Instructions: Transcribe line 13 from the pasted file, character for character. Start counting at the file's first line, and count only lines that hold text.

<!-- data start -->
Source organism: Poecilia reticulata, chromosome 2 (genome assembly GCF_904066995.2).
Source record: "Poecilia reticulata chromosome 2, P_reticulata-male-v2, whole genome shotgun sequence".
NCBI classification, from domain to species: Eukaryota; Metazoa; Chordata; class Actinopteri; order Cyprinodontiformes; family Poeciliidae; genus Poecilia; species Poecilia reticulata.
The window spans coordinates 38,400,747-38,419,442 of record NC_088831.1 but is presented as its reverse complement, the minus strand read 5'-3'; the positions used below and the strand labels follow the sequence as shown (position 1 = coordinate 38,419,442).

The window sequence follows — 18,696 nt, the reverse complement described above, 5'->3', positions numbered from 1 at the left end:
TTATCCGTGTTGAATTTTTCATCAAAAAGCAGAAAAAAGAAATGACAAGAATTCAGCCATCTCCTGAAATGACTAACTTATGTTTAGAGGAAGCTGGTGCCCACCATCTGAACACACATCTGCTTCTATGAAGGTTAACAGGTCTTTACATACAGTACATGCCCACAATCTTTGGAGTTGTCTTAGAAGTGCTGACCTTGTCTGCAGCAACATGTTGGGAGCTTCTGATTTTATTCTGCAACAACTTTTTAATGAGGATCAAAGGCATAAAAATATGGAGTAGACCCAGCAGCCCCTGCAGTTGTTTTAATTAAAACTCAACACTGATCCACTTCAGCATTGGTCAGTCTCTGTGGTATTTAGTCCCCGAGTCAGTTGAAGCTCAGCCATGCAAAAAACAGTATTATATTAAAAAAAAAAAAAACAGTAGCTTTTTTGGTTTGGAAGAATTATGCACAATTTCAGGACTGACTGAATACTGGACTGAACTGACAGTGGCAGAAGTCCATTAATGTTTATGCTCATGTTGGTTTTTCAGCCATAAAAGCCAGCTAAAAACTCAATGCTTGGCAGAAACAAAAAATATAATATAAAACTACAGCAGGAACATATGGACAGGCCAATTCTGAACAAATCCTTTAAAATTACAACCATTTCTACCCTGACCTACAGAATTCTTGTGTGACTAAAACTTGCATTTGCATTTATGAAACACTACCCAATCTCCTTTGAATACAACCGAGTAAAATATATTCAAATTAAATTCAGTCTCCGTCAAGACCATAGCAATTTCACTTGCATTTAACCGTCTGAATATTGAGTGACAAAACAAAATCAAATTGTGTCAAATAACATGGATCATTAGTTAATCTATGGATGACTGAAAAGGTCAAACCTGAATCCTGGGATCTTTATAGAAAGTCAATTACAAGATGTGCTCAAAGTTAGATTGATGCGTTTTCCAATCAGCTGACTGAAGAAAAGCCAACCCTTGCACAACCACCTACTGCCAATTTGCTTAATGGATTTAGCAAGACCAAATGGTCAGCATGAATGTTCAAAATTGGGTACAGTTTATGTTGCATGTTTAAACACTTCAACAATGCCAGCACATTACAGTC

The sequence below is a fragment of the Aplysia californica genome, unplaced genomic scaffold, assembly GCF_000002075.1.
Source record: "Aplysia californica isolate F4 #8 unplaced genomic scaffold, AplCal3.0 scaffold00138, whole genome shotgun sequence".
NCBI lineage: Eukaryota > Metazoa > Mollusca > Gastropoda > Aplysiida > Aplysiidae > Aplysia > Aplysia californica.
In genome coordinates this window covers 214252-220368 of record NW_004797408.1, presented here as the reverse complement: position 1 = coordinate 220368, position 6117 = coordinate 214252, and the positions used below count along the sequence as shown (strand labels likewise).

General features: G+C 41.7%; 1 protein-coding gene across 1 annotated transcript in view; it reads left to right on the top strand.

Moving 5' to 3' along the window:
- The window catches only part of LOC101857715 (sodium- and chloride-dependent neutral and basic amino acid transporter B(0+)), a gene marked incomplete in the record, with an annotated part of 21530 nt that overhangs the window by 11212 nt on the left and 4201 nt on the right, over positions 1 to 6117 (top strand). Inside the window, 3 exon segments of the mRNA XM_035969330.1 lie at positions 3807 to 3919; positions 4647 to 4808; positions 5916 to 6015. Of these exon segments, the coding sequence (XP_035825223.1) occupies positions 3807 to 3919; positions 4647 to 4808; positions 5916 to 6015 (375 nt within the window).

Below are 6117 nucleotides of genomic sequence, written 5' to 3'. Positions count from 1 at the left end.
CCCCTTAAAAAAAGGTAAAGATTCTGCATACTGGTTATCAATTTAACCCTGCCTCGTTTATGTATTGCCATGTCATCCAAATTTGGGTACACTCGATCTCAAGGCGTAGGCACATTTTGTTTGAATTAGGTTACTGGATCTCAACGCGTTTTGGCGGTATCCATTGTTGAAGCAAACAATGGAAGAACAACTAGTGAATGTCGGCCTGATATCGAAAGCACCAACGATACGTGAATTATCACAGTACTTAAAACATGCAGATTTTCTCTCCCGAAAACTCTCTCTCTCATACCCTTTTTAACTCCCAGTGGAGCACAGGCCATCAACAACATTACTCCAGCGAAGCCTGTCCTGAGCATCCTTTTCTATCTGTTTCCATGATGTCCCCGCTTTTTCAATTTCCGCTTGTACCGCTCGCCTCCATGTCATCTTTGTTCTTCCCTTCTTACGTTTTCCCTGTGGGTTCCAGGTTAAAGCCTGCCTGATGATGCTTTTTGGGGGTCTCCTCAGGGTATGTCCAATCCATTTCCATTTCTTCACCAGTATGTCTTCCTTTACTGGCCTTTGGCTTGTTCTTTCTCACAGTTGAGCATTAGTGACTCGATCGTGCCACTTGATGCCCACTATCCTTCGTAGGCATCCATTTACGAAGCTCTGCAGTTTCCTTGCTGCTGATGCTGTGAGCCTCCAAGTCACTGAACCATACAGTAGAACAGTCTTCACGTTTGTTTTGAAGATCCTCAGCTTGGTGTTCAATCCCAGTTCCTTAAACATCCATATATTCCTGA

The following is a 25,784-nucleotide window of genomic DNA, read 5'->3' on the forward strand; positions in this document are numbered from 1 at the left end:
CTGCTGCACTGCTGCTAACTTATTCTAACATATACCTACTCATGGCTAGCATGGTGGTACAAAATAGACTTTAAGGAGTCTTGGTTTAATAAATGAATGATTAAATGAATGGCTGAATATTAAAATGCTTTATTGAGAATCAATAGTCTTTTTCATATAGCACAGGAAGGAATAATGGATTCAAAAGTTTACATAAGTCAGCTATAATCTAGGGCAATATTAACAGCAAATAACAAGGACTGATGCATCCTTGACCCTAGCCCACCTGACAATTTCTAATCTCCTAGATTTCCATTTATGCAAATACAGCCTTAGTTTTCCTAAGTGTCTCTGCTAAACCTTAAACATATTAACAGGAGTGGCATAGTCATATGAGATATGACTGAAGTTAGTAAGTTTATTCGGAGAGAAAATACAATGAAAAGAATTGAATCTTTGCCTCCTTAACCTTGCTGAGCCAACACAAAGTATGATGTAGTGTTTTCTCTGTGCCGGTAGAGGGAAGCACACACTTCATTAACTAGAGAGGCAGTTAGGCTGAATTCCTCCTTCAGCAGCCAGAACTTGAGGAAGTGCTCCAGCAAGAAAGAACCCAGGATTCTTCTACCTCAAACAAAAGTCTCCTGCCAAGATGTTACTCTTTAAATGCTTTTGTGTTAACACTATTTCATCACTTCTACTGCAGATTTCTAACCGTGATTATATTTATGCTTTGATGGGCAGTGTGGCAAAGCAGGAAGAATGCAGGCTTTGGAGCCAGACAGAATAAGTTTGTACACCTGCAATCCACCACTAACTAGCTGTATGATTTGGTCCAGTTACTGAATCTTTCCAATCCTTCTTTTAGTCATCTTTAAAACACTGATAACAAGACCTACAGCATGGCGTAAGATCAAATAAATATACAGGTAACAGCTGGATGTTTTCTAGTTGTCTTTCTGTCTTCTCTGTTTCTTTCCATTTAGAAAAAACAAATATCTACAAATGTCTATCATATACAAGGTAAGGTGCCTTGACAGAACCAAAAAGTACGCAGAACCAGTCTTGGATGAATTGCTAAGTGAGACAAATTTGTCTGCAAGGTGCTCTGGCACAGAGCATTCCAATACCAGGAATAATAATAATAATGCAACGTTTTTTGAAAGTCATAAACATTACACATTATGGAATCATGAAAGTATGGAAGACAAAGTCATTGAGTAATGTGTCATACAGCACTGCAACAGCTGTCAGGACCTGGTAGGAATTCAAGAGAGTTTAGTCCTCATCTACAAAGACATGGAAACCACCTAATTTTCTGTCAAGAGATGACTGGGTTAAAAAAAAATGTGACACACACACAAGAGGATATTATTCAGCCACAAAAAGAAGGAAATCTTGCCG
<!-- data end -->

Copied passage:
- The window catches only part of LOC101857715 (sodium- and chloride-dependent neutral and basic amino acid transporter B(0+)), a gene marked incomplete in the record, with an annotated part of 21530 nt that overhangs the window by 11212 nt on the left and 4201 nt on the right, over positions 1 to 6117 (top strand). Inside the window, 3 exon segments of the mRNA XM_035969330.1 lie at positions 3807 to 3919; positions 4647 to 4808; positions 5916 to 6015. Of these exon segments, the coding sequence (XP_035825223.1) occupies positions 3807 to 3919; positions 4647 to 4808; positions 5916 to 6015 (375 nt within the window).